The Future of Christian Identity in the Episcopal Church
Recent surveys show that the number of Americans who claim no affiliation with a church body has doubled in the last decade. In addition to the unaffiliated, those who are affiliated with a church body are spending less time in connection with that body. According to philosopher Charles Taylor, we have shifted the way we see the world from an uncontested reality, where truths are absolute, to one that is contested. At the same time, our corporate identity has become individualized. This shift has created a construct where individuals have the opportunity to challenge the traditional view of being, allowing the current shift from deism to atheism. Modern adults are no longer effected by the outside world, but rather, they are buffered and isolated from others, focusing on extreme individualism.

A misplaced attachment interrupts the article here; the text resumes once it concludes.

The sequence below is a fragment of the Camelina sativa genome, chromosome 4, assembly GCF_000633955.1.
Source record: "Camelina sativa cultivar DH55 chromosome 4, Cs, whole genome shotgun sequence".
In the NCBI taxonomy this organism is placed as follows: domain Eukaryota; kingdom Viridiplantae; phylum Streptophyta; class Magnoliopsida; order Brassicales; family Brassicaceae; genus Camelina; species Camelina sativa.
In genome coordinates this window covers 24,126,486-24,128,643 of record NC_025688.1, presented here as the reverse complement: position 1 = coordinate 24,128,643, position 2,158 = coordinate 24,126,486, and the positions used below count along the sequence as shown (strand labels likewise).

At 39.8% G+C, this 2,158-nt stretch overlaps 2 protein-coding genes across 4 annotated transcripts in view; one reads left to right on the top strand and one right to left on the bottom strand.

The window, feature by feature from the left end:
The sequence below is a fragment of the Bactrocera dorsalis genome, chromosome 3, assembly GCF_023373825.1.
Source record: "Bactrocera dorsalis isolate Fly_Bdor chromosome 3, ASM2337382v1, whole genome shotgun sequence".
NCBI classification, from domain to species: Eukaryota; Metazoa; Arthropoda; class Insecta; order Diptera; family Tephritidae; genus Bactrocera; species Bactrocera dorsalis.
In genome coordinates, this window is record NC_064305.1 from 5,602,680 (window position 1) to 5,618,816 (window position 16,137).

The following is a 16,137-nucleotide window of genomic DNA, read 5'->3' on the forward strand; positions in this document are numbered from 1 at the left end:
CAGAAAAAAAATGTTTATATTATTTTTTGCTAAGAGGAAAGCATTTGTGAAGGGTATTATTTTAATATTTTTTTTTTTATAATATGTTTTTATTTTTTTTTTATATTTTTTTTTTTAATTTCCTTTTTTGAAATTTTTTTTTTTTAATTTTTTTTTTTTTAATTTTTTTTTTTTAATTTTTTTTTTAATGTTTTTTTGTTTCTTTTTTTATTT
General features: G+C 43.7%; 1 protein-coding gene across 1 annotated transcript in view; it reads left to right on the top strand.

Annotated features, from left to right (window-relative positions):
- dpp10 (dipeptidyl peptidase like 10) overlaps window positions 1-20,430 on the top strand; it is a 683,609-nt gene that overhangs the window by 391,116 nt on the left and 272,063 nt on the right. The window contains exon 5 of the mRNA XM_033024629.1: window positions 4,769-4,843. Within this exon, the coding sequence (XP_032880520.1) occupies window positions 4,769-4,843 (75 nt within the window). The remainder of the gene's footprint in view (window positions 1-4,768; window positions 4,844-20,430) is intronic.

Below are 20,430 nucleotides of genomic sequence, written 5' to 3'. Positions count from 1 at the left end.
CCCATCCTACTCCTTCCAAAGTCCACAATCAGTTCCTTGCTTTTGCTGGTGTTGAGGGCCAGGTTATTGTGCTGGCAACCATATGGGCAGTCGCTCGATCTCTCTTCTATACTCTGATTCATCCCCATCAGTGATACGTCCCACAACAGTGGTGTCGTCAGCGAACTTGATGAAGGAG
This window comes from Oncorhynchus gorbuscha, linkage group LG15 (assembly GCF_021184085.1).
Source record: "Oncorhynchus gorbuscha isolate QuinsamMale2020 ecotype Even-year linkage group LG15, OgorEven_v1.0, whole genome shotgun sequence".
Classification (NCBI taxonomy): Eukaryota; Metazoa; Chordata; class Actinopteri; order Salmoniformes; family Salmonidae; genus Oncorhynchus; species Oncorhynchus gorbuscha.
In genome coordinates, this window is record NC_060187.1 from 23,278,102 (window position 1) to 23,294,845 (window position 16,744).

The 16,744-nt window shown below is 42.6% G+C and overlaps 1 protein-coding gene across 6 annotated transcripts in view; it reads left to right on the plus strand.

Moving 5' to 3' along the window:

Social science research has shown that individuals experience lasting change through the dynamic power of small group relationships. If small groups are indeed vital to the transformation of individuals, Christian communities must begin to invest in true small group ministries in order to transform individuals. The Episcopal Church has failed to effectively connect and assimilate individuals into established communities, however, that trend can be turned around. Investing in integration programs and employing small group dynamics to achieve meaningful transformation in individuals can help the Episcopal Church stop its slow decline and begin to grow into the future, transforming more lives for Christ.